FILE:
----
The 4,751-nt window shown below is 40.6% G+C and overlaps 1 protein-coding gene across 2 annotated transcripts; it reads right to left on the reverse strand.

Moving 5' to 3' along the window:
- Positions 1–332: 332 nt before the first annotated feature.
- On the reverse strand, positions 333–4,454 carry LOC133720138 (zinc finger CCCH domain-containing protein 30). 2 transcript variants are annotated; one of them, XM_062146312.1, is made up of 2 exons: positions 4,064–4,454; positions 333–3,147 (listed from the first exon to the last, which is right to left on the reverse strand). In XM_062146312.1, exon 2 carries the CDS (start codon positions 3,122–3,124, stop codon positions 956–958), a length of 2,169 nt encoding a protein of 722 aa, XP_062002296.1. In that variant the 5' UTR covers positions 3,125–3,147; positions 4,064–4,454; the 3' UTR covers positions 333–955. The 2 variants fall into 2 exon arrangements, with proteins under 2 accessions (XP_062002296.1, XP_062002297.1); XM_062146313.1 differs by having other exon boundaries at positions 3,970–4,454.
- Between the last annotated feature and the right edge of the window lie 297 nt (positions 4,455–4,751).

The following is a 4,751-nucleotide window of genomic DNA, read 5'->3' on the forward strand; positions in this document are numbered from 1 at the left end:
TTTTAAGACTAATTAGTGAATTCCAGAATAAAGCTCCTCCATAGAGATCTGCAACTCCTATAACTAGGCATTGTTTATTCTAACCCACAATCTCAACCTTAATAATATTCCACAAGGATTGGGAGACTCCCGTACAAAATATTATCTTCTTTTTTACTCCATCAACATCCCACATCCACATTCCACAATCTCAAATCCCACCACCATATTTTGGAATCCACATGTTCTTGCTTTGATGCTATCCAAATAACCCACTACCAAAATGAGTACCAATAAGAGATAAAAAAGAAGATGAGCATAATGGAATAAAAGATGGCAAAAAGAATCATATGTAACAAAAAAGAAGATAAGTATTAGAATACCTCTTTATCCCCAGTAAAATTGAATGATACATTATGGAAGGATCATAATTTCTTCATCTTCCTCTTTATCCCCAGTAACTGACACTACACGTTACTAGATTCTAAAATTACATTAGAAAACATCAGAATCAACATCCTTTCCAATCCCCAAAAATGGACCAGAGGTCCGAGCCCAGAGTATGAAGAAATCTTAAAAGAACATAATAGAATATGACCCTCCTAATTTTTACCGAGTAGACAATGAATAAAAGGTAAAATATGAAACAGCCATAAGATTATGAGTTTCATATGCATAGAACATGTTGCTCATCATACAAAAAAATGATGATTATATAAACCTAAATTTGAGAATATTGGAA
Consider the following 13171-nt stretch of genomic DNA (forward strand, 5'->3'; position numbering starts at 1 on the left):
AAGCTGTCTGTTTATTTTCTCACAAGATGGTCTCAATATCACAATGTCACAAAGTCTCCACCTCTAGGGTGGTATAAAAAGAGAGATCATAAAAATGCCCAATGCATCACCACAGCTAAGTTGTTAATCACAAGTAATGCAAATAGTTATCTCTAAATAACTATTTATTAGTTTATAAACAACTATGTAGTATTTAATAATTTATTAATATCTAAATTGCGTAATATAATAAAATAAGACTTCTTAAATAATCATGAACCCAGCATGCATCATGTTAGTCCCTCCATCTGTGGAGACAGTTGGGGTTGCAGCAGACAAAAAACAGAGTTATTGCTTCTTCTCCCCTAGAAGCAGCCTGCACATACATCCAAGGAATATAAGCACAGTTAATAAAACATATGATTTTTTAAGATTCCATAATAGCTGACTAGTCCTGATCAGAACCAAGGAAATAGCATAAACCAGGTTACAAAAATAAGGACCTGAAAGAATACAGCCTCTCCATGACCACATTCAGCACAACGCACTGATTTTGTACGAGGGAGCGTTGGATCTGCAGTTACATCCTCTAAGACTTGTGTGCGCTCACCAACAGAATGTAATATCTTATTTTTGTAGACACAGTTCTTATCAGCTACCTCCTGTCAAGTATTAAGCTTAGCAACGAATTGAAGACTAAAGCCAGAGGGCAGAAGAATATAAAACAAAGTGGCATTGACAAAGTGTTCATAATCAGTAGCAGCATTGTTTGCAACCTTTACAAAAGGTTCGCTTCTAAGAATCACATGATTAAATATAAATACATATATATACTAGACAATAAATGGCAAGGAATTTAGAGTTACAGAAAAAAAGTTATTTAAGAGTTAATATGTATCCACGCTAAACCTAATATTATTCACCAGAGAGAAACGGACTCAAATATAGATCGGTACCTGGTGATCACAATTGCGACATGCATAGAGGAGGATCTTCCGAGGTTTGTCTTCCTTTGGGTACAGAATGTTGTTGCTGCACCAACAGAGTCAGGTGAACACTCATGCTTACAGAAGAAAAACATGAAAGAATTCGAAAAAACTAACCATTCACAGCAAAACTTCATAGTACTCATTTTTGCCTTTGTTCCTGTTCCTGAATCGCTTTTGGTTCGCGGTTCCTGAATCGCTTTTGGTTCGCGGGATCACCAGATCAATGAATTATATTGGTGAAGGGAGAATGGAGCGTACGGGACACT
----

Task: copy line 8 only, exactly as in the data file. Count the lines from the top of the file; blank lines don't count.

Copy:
Consider the following 13171-nt stretch of genomic DNA (forward strand, 5'->3'; position numbering starts at 1 on the left):